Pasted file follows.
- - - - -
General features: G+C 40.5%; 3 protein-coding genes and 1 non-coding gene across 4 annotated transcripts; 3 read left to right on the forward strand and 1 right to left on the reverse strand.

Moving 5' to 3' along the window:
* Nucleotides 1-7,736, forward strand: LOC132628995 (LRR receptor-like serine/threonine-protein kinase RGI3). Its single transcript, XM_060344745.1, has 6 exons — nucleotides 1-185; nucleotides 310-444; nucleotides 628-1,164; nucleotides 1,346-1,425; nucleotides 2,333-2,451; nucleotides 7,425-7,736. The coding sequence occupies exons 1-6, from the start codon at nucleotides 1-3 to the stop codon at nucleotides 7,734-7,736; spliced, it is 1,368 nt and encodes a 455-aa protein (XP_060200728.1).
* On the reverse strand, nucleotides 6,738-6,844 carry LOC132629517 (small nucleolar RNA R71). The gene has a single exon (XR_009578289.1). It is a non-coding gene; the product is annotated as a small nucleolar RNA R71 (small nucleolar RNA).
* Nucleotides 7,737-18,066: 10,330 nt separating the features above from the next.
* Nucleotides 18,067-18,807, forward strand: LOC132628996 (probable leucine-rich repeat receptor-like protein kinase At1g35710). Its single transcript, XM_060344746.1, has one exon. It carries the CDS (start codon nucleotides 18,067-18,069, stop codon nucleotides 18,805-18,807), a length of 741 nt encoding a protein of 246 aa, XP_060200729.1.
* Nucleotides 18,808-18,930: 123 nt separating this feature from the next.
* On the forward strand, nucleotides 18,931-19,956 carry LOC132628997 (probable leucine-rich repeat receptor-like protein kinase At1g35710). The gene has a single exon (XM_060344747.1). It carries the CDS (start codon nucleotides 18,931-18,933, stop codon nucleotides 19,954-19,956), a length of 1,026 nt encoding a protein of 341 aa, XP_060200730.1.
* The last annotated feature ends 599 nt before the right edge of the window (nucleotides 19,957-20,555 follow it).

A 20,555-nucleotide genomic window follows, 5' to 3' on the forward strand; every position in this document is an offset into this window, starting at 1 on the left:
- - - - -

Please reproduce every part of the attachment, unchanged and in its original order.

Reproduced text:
General features: G+C 40.5%; 3 protein-coding genes and 1 non-coding gene across 4 annotated transcripts; 3 read left to right on the forward strand and 1 right to left on the reverse strand.

Moving 5' to 3' along the window:
* Nucleotides 1-7,736, forward strand: LOC132628995 (LRR receptor-like serine/threonine-protein kinase RGI3). Its single transcript, XM_060344745.1, has 6 exons — nucleotides 1-185; nucleotides 310-444; nucleotides 628-1,164; nucleotides 1,346-1,425; nucleotides 2,333-2,451; nucleotides 7,425-7,736. The coding sequence occupies exons 1-6, from the start codon at nucleotides 1-3 to the stop codon at nucleotides 7,734-7,736; spliced, it is 1,368 nt and encodes a 455-aa protein (XP_060200728.1).
* On the reverse strand, nucleotides 6,738-6,844 carry LOC132629517 (small nucleolar RNA R71). The gene has a single exon (XR_009578289.1). It is a non-coding gene; the product is annotated as a small nucleolar RNA R71 (small nucleolar RNA).
* Nucleotides 7,737-18,066: 10,330 nt separating the features above from the next.
* Nucleotides 18,067-18,807, forward strand: LOC132628996 (probable leucine-rich repeat receptor-like protein kinase At1g35710). Its single transcript, XM_060344746.1, has one exon. It carries the CDS (start codon nucleotides 18,067-18,069, stop codon nucleotides 18,805-18,807), a length of 741 nt encoding a protein of 246 aa, XP_060200729.1.
* Nucleotides 18,808-18,930: 123 nt separating this feature from the next.
* On the forward strand, nucleotides 18,931-19,956 carry LOC132628997 (probable leucine-rich repeat receptor-like protein kinase At1g35710). The gene has a single exon (XM_060344747.1). It carries the CDS (start codon nucleotides 18,931-18,933, stop codon nucleotides 19,954-19,956), a length of 1,026 nt encoding a protein of 341 aa, XP_060200730.1.
* The last annotated feature ends 599 nt before the right edge of the window (nucleotides 19,957-20,555 follow it).

A 20,555-nucleotide genomic window follows, 5' to 3' on the forward strand; every position in this document is an offset into this window, starting at 1 on the left: